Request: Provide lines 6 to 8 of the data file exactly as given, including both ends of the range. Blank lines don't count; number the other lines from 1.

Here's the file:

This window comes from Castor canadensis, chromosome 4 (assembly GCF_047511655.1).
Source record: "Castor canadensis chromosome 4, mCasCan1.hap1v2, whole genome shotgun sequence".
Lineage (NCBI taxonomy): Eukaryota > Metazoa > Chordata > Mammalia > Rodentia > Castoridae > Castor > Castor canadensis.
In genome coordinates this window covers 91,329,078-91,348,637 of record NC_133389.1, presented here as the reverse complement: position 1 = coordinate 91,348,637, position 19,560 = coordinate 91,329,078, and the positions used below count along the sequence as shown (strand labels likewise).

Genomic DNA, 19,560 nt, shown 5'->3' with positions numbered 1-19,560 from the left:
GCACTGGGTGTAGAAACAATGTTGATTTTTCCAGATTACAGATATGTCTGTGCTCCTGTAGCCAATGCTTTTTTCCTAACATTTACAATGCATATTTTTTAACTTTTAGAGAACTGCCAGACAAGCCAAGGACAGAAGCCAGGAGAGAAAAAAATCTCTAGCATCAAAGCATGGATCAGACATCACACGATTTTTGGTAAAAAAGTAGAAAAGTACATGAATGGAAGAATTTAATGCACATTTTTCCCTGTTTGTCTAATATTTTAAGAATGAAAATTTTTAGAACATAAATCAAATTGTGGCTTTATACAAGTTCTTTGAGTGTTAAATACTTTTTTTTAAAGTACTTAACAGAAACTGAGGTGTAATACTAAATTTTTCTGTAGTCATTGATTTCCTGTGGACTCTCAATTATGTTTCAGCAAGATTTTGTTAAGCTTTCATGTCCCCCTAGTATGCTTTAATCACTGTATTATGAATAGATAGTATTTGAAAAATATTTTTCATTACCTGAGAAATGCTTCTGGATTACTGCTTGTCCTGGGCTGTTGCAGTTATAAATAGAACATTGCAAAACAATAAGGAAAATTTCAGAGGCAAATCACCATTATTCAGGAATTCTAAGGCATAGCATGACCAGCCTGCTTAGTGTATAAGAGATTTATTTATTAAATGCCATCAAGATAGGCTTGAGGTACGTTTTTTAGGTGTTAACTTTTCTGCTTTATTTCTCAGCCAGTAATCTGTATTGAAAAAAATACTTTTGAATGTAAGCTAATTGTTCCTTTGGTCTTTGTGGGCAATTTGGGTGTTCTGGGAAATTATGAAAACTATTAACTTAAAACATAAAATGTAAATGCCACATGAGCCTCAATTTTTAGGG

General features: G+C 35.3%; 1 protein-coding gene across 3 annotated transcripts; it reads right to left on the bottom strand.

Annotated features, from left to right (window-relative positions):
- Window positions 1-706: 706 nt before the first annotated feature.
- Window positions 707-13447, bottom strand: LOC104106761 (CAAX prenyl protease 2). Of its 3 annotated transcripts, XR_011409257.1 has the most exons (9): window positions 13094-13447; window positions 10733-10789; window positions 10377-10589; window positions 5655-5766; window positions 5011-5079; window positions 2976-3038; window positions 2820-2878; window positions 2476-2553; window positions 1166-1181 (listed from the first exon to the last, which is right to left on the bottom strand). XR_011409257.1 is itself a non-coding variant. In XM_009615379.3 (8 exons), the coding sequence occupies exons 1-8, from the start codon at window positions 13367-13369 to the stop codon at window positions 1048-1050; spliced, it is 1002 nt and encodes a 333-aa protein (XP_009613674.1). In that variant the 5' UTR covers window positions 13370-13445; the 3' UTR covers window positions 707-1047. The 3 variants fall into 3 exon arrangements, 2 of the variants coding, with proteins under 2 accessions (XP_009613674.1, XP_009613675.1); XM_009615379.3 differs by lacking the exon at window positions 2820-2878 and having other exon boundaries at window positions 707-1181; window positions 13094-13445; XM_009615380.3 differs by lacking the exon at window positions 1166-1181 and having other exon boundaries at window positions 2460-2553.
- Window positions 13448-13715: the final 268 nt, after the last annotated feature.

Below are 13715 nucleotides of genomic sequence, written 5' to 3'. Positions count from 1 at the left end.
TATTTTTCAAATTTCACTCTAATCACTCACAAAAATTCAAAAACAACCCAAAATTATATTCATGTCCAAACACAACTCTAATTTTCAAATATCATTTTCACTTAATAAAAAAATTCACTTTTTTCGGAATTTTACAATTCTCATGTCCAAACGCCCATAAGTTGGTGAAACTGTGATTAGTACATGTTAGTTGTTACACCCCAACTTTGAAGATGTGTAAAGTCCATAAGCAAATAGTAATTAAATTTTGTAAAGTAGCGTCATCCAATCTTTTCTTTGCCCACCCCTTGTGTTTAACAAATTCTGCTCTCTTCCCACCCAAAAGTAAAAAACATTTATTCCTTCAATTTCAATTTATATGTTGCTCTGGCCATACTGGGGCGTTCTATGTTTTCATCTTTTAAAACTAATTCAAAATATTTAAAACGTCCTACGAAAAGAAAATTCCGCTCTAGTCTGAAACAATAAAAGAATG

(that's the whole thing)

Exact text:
GCACTGGGTGTAGAAACAATGTTGATTTTTCCAGATTACAGATATGTCTGTGCTCCTGTAGCCAATGCTTTTTTCCTAACATTTACAATGCATATTTTTTAACTTTTAGAGAACTGCCAGACAAGCCAAGGACAGAAGCCAGGAGAGAAAAAAATCTCTAGCATCAAAGCATGGATCAGACATCACACGATTTTTGGTAAAAAAGTAGAAAAGTACATGAATGGAAGAATTTAATGCACATTTTTCCCTGTTTGTCTAATATTTTAAGAATGAAAATTTTTAGAACATAAATCAAATTGTGGCTTTATACAAGTTCTTTGAGTGTTAAATACTTTTTTTTAAAGTACTTAACAGAAACTGAGGTGTAATACTAAATTTTTCTGTAGTCATTGATTTCCTGTGGACTCTCAATTATGTTTCAGCAAGATTTTGTTAAGCTTTCATGTCCCCCTAGTATGCTTTAATCACTGTATTATGAATAGATAGTATTTGAAAAATATTTTTCATTACCTGAGAAATGCTTCTGGATTACTGCTTGTCCTGGGCTGTTGCAGTTATAAATAGAACATTGCAAAACAATAAGGAAAATTTCAGAGGCAAATCACCATTATTCAGGAATTCTAAGGCATAGCATGACCAGCCTGCTTAGTGTATAAGAGATTTATTTATTAAATGCCATCAAGATAGGCTTGAGGTACGTTTTTTAGGTGTTAACTTTTCTGCTTTATTTCTCAGCCAGTAATCTGTATTGAAAAAAATACTTTTGAATGTAAGCTAATTGTTCCTTTGGTCTTTGTGGGCAATTTGGGTGTTCTGGGAAATTATGAAAACTATTAACTTAAAACATAAAATGTAAATGCCACATGAGCCTCAATTTTTAGGG

General features: G+C 35.3%; 1 protein-coding gene across 3 annotated transcripts; it reads right to left on the bottom strand.

Annotated features, from left to right (window-relative positions):